www.milesmckee.com

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The Wednesday Word: Righteous Grace Part 1

The Wednesday Word: Righteous Grace Part 1

God is the God of all Grace (1 Peter 5:10). He is also the God of righteousness (Ezra 9:15). It is as we see that God saves us, not only by grace, but also through righteousness that we enjoy His full and perfect peace (Isaiah 45:21, Romans 4:5; Isaiah 26:3).

At the heart of the gospel, we discover that grace is, as Horatius Bonar terms it, “Righteous Grace.” Unless we understand this, we will continually struggle with assurance and peace. God justifies the ungodly (Romans 4:5) and does so as a matter, not solely of love, but also of righteousness. At the cross, the justice of God punished Christ as though He were the worst of sinners (2 Corinthians 5:21). Because God refused to gloss over the sin problem, Christ was condemned as though He were us. Justice has, therefore, been satisfied.

Luther, at first, struggled to understand this very thing. One day he read David’s prayer in Psalm 71:2: “Save me in thy righteousness” and cried out, “What does this mean? I can understand how God can damn me in His righteousness, but if he would save me it must surely be in His mercy.” Through time, however, He came to understand that gospel grace is righteous grace.

In the Gospel, we are not confronted with a vague forgiveness, arising out of some sort of paternal love on the part of a bemused God. That would be far from righteous grace. We’ve got to get to grips with this! We need to know both the righteous and gracious basis of our acceptance before God. Indeed, if we are not clear on this, we have no gospel! If we take away either righteousness or grace from the gospel, we have eliminated its very life-blood, and there is, as Spurgeon says, “Nothing left worth preaching, worth believing, or worth contending for.”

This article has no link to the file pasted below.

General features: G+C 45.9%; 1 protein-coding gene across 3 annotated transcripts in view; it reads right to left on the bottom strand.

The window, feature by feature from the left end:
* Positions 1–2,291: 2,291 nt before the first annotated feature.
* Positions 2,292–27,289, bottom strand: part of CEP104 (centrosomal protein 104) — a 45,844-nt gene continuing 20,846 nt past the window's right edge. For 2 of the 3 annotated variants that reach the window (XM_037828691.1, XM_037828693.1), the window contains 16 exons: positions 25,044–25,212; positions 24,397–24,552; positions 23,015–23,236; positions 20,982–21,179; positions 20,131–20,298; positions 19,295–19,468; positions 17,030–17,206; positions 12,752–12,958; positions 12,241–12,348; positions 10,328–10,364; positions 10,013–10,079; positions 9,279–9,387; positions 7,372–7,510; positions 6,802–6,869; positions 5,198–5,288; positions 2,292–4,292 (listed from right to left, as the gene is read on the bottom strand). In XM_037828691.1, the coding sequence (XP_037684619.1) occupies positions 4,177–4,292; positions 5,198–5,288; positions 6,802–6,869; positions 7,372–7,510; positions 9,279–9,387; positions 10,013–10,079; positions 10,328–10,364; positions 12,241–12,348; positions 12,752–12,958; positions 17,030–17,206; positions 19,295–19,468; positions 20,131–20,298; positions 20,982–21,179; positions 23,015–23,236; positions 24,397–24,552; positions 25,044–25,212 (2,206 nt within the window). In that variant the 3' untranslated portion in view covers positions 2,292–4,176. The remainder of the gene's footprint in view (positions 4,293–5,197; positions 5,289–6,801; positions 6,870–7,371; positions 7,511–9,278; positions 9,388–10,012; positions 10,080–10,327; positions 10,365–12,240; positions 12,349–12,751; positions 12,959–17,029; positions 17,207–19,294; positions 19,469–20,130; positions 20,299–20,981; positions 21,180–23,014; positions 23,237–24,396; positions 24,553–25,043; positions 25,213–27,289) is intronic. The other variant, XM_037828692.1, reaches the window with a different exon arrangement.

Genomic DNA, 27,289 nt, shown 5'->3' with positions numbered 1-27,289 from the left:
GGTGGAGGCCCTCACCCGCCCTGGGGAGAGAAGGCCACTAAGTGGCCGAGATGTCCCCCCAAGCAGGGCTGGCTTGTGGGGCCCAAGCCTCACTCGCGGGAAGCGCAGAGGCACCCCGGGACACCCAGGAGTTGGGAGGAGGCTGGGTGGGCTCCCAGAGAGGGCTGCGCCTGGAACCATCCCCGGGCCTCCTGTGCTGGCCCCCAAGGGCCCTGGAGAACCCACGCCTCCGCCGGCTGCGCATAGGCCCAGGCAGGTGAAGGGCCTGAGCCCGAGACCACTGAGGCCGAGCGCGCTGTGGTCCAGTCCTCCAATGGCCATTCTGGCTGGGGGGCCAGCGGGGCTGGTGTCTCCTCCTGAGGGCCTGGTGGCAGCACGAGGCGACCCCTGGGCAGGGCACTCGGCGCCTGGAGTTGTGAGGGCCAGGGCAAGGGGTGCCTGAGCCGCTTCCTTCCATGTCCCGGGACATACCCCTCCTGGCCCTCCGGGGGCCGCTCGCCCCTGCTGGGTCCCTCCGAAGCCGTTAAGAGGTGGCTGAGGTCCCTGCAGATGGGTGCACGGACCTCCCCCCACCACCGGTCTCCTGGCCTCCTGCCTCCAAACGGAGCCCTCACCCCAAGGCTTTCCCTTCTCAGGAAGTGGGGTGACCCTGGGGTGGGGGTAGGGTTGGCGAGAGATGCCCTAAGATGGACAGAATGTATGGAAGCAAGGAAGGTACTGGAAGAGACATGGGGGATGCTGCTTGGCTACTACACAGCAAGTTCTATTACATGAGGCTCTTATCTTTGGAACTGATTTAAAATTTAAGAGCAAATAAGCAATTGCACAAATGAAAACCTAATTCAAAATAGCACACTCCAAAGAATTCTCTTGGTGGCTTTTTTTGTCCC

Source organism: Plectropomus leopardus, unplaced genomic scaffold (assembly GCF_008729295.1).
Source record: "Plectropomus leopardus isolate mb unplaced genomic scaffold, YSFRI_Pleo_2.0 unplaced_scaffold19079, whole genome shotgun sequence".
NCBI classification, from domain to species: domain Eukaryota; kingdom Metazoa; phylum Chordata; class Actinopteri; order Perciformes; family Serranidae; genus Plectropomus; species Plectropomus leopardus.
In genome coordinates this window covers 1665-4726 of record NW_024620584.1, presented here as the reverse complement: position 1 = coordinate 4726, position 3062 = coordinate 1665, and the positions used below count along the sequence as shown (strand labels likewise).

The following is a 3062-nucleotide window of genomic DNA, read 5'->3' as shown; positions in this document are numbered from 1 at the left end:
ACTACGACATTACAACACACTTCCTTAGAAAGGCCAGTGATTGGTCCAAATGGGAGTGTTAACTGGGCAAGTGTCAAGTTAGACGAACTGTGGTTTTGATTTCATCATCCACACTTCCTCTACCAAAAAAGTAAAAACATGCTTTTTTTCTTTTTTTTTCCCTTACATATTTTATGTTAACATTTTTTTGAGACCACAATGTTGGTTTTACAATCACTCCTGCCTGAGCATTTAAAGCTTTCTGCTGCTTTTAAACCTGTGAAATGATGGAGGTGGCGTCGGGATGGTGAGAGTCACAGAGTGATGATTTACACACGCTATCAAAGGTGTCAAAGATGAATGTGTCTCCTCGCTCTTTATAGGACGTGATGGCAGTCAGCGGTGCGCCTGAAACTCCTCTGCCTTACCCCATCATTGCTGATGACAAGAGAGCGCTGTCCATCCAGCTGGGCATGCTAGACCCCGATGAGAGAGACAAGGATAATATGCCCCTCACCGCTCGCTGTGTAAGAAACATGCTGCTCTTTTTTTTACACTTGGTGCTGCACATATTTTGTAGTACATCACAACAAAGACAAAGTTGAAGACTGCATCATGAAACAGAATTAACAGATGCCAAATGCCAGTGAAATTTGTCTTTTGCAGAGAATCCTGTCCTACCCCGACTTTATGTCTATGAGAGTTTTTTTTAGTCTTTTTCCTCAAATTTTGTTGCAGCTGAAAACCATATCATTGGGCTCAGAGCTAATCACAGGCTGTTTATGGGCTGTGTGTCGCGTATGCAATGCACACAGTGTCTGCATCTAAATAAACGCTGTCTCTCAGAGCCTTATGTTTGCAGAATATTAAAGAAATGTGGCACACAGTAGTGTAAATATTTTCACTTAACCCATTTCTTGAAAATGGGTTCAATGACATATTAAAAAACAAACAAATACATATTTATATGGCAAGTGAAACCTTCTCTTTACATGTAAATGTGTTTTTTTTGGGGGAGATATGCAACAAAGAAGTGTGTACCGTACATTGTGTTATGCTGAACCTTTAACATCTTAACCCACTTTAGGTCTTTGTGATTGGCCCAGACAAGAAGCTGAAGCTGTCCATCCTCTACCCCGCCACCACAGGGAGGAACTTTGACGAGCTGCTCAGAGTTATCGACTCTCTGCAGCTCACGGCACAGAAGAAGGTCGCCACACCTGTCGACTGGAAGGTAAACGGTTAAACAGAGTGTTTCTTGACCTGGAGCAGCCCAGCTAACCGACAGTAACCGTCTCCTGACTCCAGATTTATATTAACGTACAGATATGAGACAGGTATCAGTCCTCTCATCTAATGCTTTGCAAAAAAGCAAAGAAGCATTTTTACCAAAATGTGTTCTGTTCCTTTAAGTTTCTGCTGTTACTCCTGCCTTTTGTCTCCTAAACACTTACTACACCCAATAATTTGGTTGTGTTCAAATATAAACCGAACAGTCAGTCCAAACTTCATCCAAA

Righteous grace is at the heart and soul of the gospel: without it, the gospel is dead. Without righteous grace, there is no comfort for the troubled conscience. From first to last, everything in salvation is of grace and that grace comes to us righteously.

Additionally, to help us understand this we need to ask:

1) Did God recognize our absolute guilt, but chose to ignore it since He is our Father?

2) Or, did God acquit us because He loves us and, at the back of it all, He is very good-natured?

3) Or, is God indifferent to sin?

4) Or, was it that because God’s absolute holiness demanded He took action against our sin, He punished Christ Jesus at the cross of Calvary?

So, how say you? On what basis does God acquit us? Are we declared not-guilty because God is kind and tender? Or, does God forgive us in a righteous, just and gracious manner? We must be clear on this. We must be clear that, at the cross, our sins were paid for by our substitute. Christ was legally cursed on our behalf (Galatians 3:13). Our gracious acquittal is, therefore, based on the work of righteousness. It was righteousness that had condemned us in the first place. It was righteousness that had barred us from heaven and if ever we were to be saved it had to be done righteously.

Now that Christ has been righteously punished in our place, our condemnation has been righteously and graciously removed (Romans 8:1). Christ has died in place of the ungodly and has been righteously condemned. Believers have now been declared righteous, not because the Lord is nice, but because of righteous grace. Christ died and intercepted our well-earned wrath as He purged and took our sin away (Romans 3:25, Hebrews 1:3, John 1:29).

Since the perfect righteousness of Christ has now been graciously reckoned to us, it would be, therefore, an unrighteous thing for God to condemn anyone for whom Christ died (Romans 4:22-25, Romans 8:34).

And that’s the Gospel Truth

Miles McKee

 

Minister of the Gospel

6 Quay Street, New Ross, County Wexford, Ireland,

www.milesmckee.com

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The Communion of the Blood-Part 2

December 25, 2013 1 comment

The Wednesday Word: The Communion of the Blood-Part 2